Schlossberg supports budget with millions more for education, mental health

HARRISBURG, July 7 – State Rep. Mike Schlossberg said he voted today for the 2022-23 state budget, which passed the House of Representatives 180-20, because of its significant increases for school funding and mental health services.

The $42 billion plan includes a basic education funding increase of almost $750 million ($525 million through the Fair Funding Formula and $225 million for Level Up funding to the state’s poorest school districts). It also includes a special education funding increase of almost $100 million.

“This is a massive win for Pennsylvania’s students and by all measures is a historic moment in Pennsylvania’s constitutional obligation for public schools,” Schlossberg said. “A strong future in Pennsylvania starts with strong community schools providing a world-class education regardless of Zip code. Every job, every career, every passion starts with a firm educational foundation.

“Since taking office, I have made bolstering Pennsylvania’s commitment to students and families the focal point. That effort is paying off. It has taken teamwork. Senator Pat Browne and Representative Pete Schweyer have been fierce advocates and colleagues in the mission to provide more resources to the Allentown School District. It is a pleasure to work with them to give the district the resources to serve Allentown’s students and families.

“Also, if we are ever going to rid homeowners of rising property tax burdens, Pennsylvania is going to need to fully fund education. The combination of these increases, plus the expansion of the Property Tax Rent Rebate Program included in this budget, will certainly help homeowners.”

The budget includes $16 million total for the Parkland School District, an increase of $2.49 million or 23% more than last year and a 66% increase since Schlossberg took office in 2013. The Allentown School District is expected to receive $187.3 million, an increase of $37.7 million or 26% more than last year and a 95% increase since 2013.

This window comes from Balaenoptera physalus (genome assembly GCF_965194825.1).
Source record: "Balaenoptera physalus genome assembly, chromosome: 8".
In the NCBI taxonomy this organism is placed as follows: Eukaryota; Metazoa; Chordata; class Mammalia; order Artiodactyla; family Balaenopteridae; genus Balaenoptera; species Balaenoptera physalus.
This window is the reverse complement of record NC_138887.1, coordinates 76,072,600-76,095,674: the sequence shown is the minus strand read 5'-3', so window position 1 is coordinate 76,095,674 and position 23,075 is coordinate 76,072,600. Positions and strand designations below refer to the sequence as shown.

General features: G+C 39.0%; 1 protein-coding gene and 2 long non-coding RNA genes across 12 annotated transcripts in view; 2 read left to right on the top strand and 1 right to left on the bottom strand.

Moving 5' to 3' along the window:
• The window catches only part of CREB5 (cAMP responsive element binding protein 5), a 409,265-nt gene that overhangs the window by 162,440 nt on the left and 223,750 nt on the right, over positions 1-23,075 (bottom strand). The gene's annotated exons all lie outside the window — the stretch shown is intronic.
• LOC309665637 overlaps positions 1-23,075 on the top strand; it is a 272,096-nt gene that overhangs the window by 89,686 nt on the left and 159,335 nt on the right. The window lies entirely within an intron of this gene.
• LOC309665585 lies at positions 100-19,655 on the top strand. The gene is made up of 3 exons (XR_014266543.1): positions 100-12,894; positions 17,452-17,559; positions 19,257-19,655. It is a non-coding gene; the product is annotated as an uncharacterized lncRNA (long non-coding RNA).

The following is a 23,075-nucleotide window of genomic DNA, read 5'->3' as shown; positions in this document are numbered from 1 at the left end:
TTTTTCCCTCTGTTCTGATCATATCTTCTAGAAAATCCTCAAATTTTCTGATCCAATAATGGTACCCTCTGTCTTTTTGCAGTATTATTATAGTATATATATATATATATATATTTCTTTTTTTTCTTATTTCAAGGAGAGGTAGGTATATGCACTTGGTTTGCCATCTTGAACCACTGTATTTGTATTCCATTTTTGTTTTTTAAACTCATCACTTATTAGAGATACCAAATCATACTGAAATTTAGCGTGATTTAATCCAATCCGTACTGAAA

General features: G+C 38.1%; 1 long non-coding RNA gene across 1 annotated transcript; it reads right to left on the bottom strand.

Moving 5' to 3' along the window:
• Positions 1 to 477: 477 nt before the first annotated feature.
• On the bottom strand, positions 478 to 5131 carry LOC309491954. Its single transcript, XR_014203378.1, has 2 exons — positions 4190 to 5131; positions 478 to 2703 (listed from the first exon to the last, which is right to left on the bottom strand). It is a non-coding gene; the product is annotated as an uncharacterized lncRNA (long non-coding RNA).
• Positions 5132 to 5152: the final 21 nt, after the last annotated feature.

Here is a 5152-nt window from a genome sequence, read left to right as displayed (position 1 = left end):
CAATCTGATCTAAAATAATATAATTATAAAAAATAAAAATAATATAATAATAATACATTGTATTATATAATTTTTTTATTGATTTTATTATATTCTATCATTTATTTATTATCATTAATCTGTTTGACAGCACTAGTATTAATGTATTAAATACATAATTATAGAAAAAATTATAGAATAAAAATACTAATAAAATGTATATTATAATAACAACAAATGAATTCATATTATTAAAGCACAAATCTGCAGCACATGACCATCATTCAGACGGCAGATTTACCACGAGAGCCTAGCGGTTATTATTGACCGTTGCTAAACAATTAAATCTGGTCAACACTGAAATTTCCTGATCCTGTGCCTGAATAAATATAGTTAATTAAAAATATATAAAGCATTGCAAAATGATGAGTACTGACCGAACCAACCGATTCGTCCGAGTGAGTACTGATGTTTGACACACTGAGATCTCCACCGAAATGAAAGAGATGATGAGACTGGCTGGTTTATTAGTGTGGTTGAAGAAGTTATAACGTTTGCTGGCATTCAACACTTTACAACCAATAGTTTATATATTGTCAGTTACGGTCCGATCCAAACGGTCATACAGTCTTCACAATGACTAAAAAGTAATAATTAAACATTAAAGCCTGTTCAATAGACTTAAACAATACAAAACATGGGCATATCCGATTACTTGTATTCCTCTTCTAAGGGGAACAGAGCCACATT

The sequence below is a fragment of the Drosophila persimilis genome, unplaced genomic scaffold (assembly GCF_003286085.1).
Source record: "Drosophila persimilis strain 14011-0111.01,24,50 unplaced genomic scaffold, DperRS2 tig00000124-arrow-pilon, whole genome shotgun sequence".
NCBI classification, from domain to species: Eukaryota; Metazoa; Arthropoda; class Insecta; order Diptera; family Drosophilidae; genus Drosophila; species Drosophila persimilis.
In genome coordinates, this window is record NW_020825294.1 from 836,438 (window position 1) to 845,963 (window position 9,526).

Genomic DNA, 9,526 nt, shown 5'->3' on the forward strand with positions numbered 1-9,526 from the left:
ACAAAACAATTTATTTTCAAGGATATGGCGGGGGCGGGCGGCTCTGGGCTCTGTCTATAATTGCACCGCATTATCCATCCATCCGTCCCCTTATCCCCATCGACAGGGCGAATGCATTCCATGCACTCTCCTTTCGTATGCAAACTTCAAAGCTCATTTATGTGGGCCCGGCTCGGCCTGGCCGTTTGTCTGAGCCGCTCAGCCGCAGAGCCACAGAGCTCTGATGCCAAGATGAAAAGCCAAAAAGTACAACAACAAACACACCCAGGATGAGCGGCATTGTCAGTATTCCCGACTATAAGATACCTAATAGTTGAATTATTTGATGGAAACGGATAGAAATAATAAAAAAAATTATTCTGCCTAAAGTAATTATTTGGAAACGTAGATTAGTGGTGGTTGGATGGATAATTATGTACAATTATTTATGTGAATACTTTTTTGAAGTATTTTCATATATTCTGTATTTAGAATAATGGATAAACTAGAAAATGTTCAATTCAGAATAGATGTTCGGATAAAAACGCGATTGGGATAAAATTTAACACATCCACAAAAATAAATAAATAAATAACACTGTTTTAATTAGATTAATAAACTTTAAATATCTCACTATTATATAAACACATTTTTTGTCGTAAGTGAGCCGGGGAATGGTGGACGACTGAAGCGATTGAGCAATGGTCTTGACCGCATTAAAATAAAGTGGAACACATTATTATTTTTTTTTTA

Schlossberg said the new budget also represents a win for mental health care as counties will see a $15 million increase for mental health services after previous Gov. Tom Corbett slashed mental health funding 10 years ago.

“We still have work to do on how the money will be doled out to the counties, but the commitment of $100 million shows how serious we are about addressing the state’s mental health crisis,” he said.

“Last month, I unveiled a plan to improve mental health care in Pennsylvania called ‘HOPE for PA.’ That effort resulted in $100 million being allocated to improve mental health services in Pennsylvania by creating a blue-ribbon panel which will direct the allocation of those resources. The panel represents an excellent cross-section of people with lived experiences, experts in the field and others who understand the impact mental illness has on people. It gives us a chance to hear from experts and make a better plan. Simply said, I am ecstatic. I have been fighting for more mental health investment for years, and this is it.”

Schlossberg said other positive items in the spending plan include a $140 million increase to the popular Property Tax/Rent Rebate Program and more for ambulances, long-term living and nursing facilities, child care, clean streams, state parks, outdoor recreation, and water sewer projects. The new budget also would establish a child and dependent care tax credit for people who are caring for a loved one.

“In a budget process, nothing is perfect. This budget, however, reflects my top two priorities: ensuring world-class education for every student regardless of Zip code and a commitment to giving Pennsylvanians hope by fixing our broken mental health care system,” Schlossberg said.